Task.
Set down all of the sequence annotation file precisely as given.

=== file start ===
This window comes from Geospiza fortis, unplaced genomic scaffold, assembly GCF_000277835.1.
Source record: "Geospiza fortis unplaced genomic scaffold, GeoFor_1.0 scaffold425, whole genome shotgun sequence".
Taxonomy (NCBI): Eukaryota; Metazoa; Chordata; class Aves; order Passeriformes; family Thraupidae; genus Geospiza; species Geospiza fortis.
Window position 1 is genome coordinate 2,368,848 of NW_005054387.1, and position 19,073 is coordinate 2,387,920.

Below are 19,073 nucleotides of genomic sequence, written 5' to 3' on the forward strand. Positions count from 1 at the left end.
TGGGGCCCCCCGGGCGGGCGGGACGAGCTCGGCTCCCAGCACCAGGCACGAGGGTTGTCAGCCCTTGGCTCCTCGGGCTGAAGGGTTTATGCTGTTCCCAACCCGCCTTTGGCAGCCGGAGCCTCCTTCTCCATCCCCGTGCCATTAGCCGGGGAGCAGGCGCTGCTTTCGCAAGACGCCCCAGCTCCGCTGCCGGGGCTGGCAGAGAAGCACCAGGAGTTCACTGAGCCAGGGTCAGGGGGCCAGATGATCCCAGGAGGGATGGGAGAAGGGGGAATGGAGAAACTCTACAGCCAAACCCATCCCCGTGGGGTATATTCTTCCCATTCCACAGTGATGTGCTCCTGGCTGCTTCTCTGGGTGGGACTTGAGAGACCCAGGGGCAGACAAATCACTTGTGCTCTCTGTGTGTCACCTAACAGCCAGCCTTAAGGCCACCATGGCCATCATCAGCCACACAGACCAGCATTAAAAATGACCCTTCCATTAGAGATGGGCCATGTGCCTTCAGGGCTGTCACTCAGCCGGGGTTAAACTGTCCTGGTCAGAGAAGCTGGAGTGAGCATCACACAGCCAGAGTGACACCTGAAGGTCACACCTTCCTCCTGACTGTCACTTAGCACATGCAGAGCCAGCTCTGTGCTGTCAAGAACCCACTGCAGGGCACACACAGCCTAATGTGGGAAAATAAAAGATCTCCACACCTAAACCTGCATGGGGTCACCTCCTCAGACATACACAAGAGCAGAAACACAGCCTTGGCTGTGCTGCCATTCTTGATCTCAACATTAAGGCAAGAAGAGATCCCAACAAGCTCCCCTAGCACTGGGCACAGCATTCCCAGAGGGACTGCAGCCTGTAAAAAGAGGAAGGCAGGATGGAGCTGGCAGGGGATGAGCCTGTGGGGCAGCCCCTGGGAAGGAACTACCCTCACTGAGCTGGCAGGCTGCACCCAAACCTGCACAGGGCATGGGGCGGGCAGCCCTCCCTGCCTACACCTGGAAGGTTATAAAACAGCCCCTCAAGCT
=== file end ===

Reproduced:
This window comes from Geospiza fortis, unplaced genomic scaffold, assembly GCF_000277835.1.
Source record: "Geospiza fortis unplaced genomic scaffold, GeoFor_1.0 scaffold425, whole genome shotgun sequence".
Taxonomy (NCBI): Eukaryota; Metazoa; Chordata; class Aves; order Passeriformes; family Thraupidae; genus Geospiza; species Geospiza fortis.
Window position 1 is genome coordinate 2,368,848 of NW_005054387.1, and position 19,073 is coordinate 2,387,920.

Below are 19,073 nucleotides of genomic sequence, written 5' to 3' on the forward strand. Positions count from 1 at the left end.
TGGGGCCCCCCGGGCGGGCGGGACGAGCTCGGCTCCCAGCACCAGGCACGAGGGTTGTCAGCCCTTGGCTCCTCGGGCTGAAGGGTTTATGCTGTTCCCAACCCGCCTTTGGCAGCCGGAGCCTCCTTCTCCATCCCCGTGCCATTAGCCGGGGAGCAGGCGCTGCTTTCGCAAGACGCCCCAGCTCCGCTGCCGGGGCTGGCAGAGAAGCACCAGGAGTTCACTGAGCCAGGGTCAGGGGGCCAGATGATCCCAGGAGGGATGGGAGAAGGGGGAATGGAGAAACTCTACAGCCAAACCCATCCCCGTGGGGTATATTCTTCCCATTCCACAGTGATGTGCTCCTGGCTGCTTCTCTGGGTGGGACTTGAGAGACCCAGGGGCAGACAAATCACTTGTGCTCTCTGTGTGTCACCTAACAGCCAGCCTTAAGGCCACCATGGCCATCATCAGCCACACAGACCAGCATTAAAAATGACCCTTCCATTAGAGATGGGCCATGTGCCTTCAGGGCTGTCACTCAGCCGGGGTTAAACTGTCCTGGTCAGAGAAGCTGGAGTGAGCATCACACAGCCAGAGTGACACCTGAAGGTCACACCTTCCTCCTGACTGTCACTTAGCACATGCAGAGCCAGCTCTGTGCTGTCAAGAACCCACTGCAGGGCACACACAGCCTAATGTGGGAAAATAAAAGATCTCCACACCTAAACCTGCATGGGGTCACCTCCTCAGACATACACAAGAGCAGAAACACAGCCTTGGCTGTGCTGCCATTCTTGATCTCAACATTAAGGCAAGAAGAGATCCCAACAAGCTCCCCTAGCACTGGGCACAGCATTCCCAGAGGGACTGCAGCCTGTAAAAAGAGGAAGGCAGGATGGAGCTGGCAGGGGATGAGCCTGTGGGGCAGCCCCTGGGAAGGAACTACCCTCACTGAGCTGGCAGGCTGCACCCAAACCTGCACAGGGCATGGGGCGGGCAGCCCTCCCTGCCTACACCTGGAAGGTTATAAAACAGCCCCTCAAGCT